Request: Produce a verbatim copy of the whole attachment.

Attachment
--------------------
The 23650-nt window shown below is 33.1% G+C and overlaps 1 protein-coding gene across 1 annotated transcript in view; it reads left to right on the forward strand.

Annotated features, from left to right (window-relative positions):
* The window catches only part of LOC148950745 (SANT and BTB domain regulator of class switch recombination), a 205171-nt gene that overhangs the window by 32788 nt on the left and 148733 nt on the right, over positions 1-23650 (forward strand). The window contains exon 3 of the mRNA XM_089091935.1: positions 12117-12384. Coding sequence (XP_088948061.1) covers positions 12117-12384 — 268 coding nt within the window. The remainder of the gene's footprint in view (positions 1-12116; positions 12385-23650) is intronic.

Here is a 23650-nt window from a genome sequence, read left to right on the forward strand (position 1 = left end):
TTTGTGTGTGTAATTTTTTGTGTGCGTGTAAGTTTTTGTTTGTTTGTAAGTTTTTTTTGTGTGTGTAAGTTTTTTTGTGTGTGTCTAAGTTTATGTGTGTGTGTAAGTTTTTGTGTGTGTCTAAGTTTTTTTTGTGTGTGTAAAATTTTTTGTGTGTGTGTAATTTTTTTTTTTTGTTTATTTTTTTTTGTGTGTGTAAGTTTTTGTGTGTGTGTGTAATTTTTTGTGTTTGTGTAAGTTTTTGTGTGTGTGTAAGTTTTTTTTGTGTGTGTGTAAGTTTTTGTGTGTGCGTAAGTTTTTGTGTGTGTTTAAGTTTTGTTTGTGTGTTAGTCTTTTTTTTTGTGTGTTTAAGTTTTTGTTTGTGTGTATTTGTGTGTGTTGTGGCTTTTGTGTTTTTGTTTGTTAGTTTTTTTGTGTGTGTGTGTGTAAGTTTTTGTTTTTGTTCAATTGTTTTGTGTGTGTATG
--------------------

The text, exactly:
The 23650-nt window shown below is 33.1% G+C and overlaps 1 protein-coding gene across 1 annotated transcript in view; it reads left to right on the forward strand.

Annotated features, from left to right (window-relative positions):
* The window catches only part of LOC148950745 (SANT and BTB domain regulator of class switch recombination), a 205171-nt gene that overhangs the window by 32788 nt on the left and 148733 nt on the right, over positions 1-23650 (forward strand). The window contains exon 3 of the mRNA XM_089091935.1: positions 12117-12384. Coding sequence (XP_088948061.1) covers positions 12117-12384 — 268 coding nt within the window. The remainder of the gene's footprint in view (positions 1-12116; positions 12385-23650) is intronic.

Here is a 23650-nt window from a genome sequence, read left to right on the forward strand (position 1 = left end):
TTTGTGTGTGTAATTTTTTGTGTGCGTGTAAGTTTTTGTTTGTTTGTAAGTTTTTTTTGTGTGTGTAAGTTTTTTTGTGTGTGTCTAAGTTTATGTGTGTGTGTAAGTTTTTGTGTGTGTCTAAGTTTTTTTTGTGTGTGTAAAATTTTTTGTGTGTGTGTAATTTTTTTTTTTTGTTTATTTTTTTTTGTGTGTGTAAGTTTTTGTGTGTGTGTGTAATTTTTTGTGTTTGTGTAAGTTTTTGTGTGTGTGTAAGTTTTTTTTGTGTGTGTGTAAGTTTTTGTGTGTGCGTAAGTTTTTGTGTGTGTTTAAGTTTTGTTTGTGTGTTAGTCTTTTTTTTTGTGTGTTTAAGTTTTTGTTTGTGTGTATTTGTGTGTGTTGTGGCTTTTGTGTTTTTGTTTGTTAGTTTTTTTGTGTGTGTGTGTGTAAGTTTTTGTTTTTGTTCAATTGTTTTGTGTGTGTATG